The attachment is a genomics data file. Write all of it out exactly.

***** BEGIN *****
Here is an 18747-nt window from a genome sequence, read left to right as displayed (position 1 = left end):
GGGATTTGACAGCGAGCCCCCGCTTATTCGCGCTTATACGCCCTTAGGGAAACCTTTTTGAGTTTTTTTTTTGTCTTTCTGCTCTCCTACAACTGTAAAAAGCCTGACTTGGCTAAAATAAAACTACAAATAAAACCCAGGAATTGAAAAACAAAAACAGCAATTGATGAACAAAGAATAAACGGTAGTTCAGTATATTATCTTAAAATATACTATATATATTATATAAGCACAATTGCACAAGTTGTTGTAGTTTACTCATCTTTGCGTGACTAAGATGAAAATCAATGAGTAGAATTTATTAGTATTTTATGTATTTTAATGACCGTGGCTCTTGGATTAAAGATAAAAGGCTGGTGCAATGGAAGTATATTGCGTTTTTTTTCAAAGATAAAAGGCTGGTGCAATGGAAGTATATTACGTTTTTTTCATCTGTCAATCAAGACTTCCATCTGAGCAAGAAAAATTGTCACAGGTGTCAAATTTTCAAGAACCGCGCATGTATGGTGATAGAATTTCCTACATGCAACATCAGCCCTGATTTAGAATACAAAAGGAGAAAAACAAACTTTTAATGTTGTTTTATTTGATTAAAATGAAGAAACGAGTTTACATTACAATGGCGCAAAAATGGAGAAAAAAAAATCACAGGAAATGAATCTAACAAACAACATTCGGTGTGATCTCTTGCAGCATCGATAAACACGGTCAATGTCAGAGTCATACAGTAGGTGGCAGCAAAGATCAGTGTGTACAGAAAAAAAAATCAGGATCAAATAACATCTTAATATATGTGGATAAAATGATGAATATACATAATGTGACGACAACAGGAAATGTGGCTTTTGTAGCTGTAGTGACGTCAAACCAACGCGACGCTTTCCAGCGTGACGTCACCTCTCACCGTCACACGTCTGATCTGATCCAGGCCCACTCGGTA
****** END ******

Here is an 18747-nt window from a genome sequence, read left to right as displayed (position 1 = left end):
GGGATTTGACAGCGAGCCCCCGCTTATTCGCGCTTATACGCCCTTAGGGAAACCTTTTTGAGTTTTTTTTTTGTCTTTCTGCTCTCCTACAACTGTAAAAAGCCTGACTTGGCTAAAATAAAACTACAAATAAAACCCAGGAATTGAAAAACAAAAACAGCAATTGATGAACAAAGAATAAACGGTAGTTCAGTATATTATCTTAAAATATACTATATATATTATATAAGCACAATTGCACAAGTTGTTGTAGTTTACTCATCTTTGCGTGACTAAGATGAAAATCAATGAGTAGAATTTATTAGTATTTTATGTATTTTAATGACCGTGGCTCTTGGATTAAAGATAAAAGGCTGGTGCAATGGAAGTATATTGCGTTTTTTTTCAAAGATAAAAGGCTGGTGCAATGGAAGTATATTACGTTTTTTTCATCTGTCAATCAAGACTTCCATCTGAGCAAGAAAAATTGTCACAGGTGTCAAATTTTCAAGAACCGCGCATGTATGGTGATAGAATTTCCTACATGCAACATCAGCCCTGATTTAGAATACAAAAGGAGAAAAACAAACTTTTAATGTTGTTTTATTTGATTAAAATGAAGAAACGAGTTTACATTACAATGGCGCAAAAATGGAGAAAAAAAAATCACAGGAAATGAATCTAACAAACAACATTCGGTGTGATCTCTTGCAGCATCGATAAACACGGTCAATGTCAGAGTCATACAGTAGGTGGCAGCAAAGATCAGTGTGTACAGAAAAAAAAATCAGGATCAAATAACATCTTAATATATGTGGATAAAATGATGAATATACATAATGTGACGACAACAGGAAATGTGGCTTTTGTAGCTGTAGTGACGTCAAACCAACGCGACGCTTTCCAGCGTGACGTCACCTCTCACCGTCACACGTCTGATCTGATCCAGGCCCACTCGGTA